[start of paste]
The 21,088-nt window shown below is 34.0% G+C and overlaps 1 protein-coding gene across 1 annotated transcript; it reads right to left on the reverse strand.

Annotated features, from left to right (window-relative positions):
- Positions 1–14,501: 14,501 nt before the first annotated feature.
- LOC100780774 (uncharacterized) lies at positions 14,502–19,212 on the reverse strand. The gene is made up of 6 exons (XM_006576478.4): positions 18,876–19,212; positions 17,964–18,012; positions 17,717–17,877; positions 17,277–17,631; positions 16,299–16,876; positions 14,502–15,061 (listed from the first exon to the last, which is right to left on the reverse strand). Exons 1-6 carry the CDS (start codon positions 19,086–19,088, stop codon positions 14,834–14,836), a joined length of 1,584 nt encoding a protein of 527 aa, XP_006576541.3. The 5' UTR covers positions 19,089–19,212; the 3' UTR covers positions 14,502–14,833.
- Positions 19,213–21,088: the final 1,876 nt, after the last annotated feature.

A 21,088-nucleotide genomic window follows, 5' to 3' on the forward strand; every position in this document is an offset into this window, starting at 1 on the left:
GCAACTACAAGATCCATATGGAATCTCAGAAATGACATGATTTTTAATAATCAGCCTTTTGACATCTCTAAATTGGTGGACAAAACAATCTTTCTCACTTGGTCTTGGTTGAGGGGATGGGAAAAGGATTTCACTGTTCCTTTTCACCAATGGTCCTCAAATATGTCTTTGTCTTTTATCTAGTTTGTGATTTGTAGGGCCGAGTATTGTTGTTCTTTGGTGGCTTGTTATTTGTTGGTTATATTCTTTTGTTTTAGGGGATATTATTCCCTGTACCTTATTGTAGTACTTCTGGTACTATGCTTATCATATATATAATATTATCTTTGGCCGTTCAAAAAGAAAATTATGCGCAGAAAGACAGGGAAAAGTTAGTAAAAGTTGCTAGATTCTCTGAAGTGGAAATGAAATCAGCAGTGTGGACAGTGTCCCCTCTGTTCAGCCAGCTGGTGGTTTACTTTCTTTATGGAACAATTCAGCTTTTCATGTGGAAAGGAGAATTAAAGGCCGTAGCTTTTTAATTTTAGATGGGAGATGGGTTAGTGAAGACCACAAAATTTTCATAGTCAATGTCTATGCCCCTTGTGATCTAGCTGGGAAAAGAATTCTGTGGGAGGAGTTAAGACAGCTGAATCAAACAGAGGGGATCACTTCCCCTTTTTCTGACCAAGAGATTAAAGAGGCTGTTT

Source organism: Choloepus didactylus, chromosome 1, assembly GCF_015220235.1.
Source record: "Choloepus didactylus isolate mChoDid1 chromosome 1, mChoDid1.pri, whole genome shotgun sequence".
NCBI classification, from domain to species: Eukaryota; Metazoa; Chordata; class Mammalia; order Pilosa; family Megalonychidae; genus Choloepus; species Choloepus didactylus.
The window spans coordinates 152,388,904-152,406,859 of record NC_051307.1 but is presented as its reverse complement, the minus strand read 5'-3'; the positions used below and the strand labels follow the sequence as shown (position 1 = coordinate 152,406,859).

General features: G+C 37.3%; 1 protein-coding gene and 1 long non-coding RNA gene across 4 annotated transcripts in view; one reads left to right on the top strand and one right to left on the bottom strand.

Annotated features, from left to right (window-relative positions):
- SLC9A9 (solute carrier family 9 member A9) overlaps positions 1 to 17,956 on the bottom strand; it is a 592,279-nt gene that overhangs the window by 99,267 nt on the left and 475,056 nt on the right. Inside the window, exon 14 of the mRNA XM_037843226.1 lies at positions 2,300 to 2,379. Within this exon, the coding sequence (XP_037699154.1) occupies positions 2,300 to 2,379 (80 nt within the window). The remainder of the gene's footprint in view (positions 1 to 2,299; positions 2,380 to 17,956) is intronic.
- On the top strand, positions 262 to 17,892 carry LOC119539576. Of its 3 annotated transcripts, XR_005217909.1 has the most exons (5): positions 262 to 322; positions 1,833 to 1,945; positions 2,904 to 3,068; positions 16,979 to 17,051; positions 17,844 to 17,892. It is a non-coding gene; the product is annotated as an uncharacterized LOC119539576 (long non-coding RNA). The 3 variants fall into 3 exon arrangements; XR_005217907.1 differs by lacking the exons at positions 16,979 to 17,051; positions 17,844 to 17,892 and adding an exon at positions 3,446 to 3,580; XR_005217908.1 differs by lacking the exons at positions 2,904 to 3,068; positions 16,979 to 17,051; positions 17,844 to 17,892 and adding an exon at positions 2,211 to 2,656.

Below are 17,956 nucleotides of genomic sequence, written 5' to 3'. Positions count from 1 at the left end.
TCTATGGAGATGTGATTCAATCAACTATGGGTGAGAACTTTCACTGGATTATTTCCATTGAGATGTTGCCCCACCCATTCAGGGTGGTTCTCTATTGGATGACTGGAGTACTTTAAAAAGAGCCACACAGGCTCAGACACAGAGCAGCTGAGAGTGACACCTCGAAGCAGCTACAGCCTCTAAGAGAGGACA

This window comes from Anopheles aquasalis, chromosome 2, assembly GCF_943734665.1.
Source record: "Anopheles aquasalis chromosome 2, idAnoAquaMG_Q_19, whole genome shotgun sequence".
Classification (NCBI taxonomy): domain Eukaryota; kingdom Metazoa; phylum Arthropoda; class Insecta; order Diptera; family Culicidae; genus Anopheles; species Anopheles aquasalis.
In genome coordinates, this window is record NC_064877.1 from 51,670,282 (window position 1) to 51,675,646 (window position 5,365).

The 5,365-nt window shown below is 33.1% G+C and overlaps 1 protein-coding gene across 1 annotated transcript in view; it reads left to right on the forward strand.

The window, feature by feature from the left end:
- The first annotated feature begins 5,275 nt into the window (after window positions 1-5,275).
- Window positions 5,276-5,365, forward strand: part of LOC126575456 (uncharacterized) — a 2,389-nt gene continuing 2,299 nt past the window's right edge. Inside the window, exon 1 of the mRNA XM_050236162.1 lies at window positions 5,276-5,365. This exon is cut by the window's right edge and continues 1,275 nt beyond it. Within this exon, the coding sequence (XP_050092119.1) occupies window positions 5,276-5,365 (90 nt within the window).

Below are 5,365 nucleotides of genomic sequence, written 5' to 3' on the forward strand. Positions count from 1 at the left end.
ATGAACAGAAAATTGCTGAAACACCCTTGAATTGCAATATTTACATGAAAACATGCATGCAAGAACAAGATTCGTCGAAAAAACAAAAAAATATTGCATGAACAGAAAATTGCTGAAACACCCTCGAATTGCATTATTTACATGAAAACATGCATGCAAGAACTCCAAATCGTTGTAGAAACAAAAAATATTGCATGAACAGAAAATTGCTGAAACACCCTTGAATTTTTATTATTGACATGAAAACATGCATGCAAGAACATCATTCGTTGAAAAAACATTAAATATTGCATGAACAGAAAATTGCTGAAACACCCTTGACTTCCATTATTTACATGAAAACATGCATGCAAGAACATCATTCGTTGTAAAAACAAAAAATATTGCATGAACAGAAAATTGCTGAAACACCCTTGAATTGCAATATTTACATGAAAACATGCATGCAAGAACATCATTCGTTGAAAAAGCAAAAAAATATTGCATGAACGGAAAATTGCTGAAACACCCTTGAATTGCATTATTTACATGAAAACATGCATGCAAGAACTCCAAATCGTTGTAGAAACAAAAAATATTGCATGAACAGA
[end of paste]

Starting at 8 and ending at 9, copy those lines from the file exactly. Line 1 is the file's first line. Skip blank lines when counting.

Source organism: Choloepus didactylus, chromosome 1, assembly GCF_015220235.1.
Source record: "Choloepus didactylus isolate mChoDid1 chromosome 1, mChoDid1.pri, whole genome shotgun sequence".